Inside Edition has found creeps, all over the country, catching themselves by accident on their own hidden cameras, which they concealed inside public bathrooms.
Courtney Mitchell was shocked when she found one of those cameras at her favorite coffee place in Providence, Rhode Island. When she walked into the bathroom, the camera, hidden in a black box, fell to the floor.
Mitchell told INSIDE EDITION, “It was placed very strategically so you could see absolutely everything. Girls and guys and little girls were walking in and pulling their pants down to go to the bathroom.”
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Courtney turned the camera over to police and when they played the tape, the restaurant manager, Tony Roberts, could be seen placing the camera under the bathroom sink. He was fired and pled guilty to voyeurism.
INSIDE EDITION has found dozens of cases of men positioning hidden cameras inside public bathrooms, often using spy technology.
The co-workers of a 46-year-old accountant from Wisconsin suspected something amiss when they sometimes saw a strange object appearing under the bathroom door.
So police set up a sting with a hidden camera of their own and caught the pervert rushing over to the bathroom as soon as a female co-worker shut the restroom door. He can be seen crouching down and placing a pen with a camera inside into the small crack between the door and the floor, secretly taping the woman inside,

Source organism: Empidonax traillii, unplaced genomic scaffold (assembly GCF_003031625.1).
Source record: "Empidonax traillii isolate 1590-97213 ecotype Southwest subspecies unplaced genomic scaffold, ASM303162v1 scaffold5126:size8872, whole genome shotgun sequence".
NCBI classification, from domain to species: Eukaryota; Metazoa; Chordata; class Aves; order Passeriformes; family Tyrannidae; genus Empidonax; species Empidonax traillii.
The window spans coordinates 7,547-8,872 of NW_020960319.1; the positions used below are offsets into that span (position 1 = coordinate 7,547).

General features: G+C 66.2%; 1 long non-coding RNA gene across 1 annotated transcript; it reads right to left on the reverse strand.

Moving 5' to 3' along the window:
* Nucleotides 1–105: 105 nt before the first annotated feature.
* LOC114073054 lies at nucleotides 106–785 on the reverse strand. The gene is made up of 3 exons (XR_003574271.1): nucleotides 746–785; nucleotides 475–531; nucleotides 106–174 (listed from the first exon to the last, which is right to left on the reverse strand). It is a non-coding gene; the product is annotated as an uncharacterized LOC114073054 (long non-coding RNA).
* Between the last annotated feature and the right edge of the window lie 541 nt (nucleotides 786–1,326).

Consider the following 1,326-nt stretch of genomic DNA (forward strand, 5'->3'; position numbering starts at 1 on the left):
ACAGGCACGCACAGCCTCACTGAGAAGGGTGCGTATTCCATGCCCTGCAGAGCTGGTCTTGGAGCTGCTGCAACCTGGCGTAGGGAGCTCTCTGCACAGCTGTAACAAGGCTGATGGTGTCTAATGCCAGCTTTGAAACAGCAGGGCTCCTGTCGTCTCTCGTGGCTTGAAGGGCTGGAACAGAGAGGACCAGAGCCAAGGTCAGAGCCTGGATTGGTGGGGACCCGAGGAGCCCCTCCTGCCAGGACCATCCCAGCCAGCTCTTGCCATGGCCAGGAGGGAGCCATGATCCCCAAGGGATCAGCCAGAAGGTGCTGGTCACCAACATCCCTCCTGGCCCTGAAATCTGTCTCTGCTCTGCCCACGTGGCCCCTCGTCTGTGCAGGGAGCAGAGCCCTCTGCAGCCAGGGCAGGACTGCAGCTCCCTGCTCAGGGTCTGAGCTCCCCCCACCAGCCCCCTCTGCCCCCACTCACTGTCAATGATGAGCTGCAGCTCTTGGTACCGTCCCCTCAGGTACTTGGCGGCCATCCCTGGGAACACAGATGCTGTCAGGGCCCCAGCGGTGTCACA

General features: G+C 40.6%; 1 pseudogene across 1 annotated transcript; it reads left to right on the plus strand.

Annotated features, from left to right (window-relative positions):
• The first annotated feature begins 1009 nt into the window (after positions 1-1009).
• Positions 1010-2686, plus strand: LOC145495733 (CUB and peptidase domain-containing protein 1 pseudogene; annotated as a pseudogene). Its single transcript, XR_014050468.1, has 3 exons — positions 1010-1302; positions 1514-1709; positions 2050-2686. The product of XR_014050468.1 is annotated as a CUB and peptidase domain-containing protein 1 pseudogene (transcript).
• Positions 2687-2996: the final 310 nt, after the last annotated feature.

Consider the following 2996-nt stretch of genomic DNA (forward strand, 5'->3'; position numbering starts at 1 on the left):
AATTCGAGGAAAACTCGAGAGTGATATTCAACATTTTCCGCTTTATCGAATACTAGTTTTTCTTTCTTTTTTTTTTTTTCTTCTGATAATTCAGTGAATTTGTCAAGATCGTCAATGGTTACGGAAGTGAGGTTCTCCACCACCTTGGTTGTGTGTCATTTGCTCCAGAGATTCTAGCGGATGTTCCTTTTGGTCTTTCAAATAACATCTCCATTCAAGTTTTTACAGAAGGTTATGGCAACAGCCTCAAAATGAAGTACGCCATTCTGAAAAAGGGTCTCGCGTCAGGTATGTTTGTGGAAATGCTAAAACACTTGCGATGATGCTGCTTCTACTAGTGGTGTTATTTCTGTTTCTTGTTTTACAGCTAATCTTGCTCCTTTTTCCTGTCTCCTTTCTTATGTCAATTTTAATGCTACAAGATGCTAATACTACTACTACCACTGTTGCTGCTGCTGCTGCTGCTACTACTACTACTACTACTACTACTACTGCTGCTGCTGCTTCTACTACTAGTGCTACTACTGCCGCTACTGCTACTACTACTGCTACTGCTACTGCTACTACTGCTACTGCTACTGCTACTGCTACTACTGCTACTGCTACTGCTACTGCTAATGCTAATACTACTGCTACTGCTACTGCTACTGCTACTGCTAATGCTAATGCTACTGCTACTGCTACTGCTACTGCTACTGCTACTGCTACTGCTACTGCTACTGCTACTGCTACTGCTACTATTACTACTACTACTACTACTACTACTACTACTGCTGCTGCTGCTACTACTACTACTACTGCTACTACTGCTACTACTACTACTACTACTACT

James Pirc was busted and served a year in jail.
In another case, a 60-year-old executive, Richard Ipsen, who used to be a highly regarded real estate agent in Sherwood, Oregon, outside Portland, was also a voyeur. One of his favorite hangouts was the local Starbucks.
It turns out, he had placed a hidden camera inside, of all things, an AC adapter, which he plugged into the wall socket. He was caught on his own camera setting up the device.
Fortunately, a Starbucks employee realized the adapter had been placed there by a customer. Ipsen’s image was released to the public and he was quickly identified.
Last month, he was sentenced to a year in jail for invasion of privacy.
Prosecutor Zoey Smith talked to INSIDE EDITION’s Jim Moret about Ipsen’s horrified victims. “They were humiliated, mortified to a degree I’ve never seen in my eight years,” said Smith.
Security expert Steve Kardian showed INSIDE EDITION’s Lisa Guerrro how easy it is to disguise cameras. Many of these devices can be found at stores that specialize in security and surveillance equipment like Spytec in New York City who let us sample some of their spy cameras.
In a demonstration, Kardian surprised Guerrero with hidden cameras he placed in a bathroom. “If you turn around and look behind you, you could see two cameras that could be videotaping you at this very moment. There is a coat rack and if you look right there, there is a camera.”
“That's a camera? You could barely see it, Guerrero replied. “There is no way that somebody would know that that's a camera in a coat rack.”
Another device looked like an outlet but was really a camera.
He pointed out the camera to Guerrero, “If you look closely, right there, you'll see that's a camera.”
“I use hidden cameras,” said Guerrero, “and there is no way I would know that is a hidden camera.”
As for Courtney Mitchell, she's often looking over her shoulder, wondering whether somebody is watching her. “Every time I go into a bathroom now, I can't help but look under the sink, you never know if your privacy is being invaded.”